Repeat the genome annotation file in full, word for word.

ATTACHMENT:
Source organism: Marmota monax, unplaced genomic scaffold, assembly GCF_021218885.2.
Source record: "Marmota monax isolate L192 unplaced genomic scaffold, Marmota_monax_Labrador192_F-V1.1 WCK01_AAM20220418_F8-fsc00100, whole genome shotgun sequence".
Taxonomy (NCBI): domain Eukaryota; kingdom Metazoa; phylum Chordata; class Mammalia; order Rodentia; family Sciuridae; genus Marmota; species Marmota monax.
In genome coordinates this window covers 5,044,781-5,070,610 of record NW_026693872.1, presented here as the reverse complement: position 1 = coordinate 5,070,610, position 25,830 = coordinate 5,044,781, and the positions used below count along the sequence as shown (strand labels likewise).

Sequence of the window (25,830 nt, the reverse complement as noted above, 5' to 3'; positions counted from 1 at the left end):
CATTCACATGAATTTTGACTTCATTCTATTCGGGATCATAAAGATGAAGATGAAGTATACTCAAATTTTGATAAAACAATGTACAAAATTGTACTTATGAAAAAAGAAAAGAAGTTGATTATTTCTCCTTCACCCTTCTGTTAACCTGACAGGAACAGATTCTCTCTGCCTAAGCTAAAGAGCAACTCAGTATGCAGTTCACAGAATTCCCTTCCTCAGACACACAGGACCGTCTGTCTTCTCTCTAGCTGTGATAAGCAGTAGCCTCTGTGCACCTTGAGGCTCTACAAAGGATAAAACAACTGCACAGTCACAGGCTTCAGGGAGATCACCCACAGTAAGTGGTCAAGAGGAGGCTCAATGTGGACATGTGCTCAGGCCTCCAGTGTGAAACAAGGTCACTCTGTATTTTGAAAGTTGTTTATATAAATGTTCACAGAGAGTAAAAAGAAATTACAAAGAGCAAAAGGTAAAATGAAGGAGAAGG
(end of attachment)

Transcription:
Source organism: Marmota monax, unplaced genomic scaffold, assembly GCF_021218885.2.
Source record: "Marmota monax isolate L192 unplaced genomic scaffold, Marmota_monax_Labrador192_F-V1.1 WCK01_AAM20220418_F8-fsc00100, whole genome shotgun sequence".
Taxonomy (NCBI): domain Eukaryota; kingdom Metazoa; phylum Chordata; class Mammalia; order Rodentia; family Sciuridae; genus Marmota; species Marmota monax.
In genome coordinates this window covers 5,044,781-5,070,610 of record NW_026693872.1, presented here as the reverse complement: position 1 = coordinate 5,070,610, position 25,830 = coordinate 5,044,781, and the positions used below count along the sequence as shown (strand labels likewise).

Sequence of the window (25,830 nt, the reverse complement as noted above, 5' to 3'; positions counted from 1 at the left end):
CATTCACATGAATTTTGACTTCATTCTATTCGGGATCATAAAGATGAAGATGAAGTATACTCAAATTTTGATAAAACAATGTACAAAATTGTACTTATGAAAAAAGAAAAGAAGTTGATTATTTCTCCTTCACCCTTCTGTTAACCTGACAGGAACAGATTCTCTCTGCCTAAGCTAAAGAGCAACTCAGTATGCAGTTCACAGAATTCCCTTCCTCAGACACACAGGACCGTCTGTCTTCTCTCTAGCTGTGATAAGCAGTAGCCTCTGTGCACCTTGAGGCTCTACAAAGGATAAAACAACTGCACAGTCACAGGCTTCAGGGAGATCACCCACAGTAAGTGGTCAAGAGGAGGCTCAATGTGGACATGTGCTCAGGCCTCCAGTGTGAAACAAGGTCACTCTGTATTTTGAAAGTTGTTTATATAAATGTTCACAGAGAGTAAAAAGAAATTACAAAGAGCAAAAGGTAAAATGAAGGAGAAGG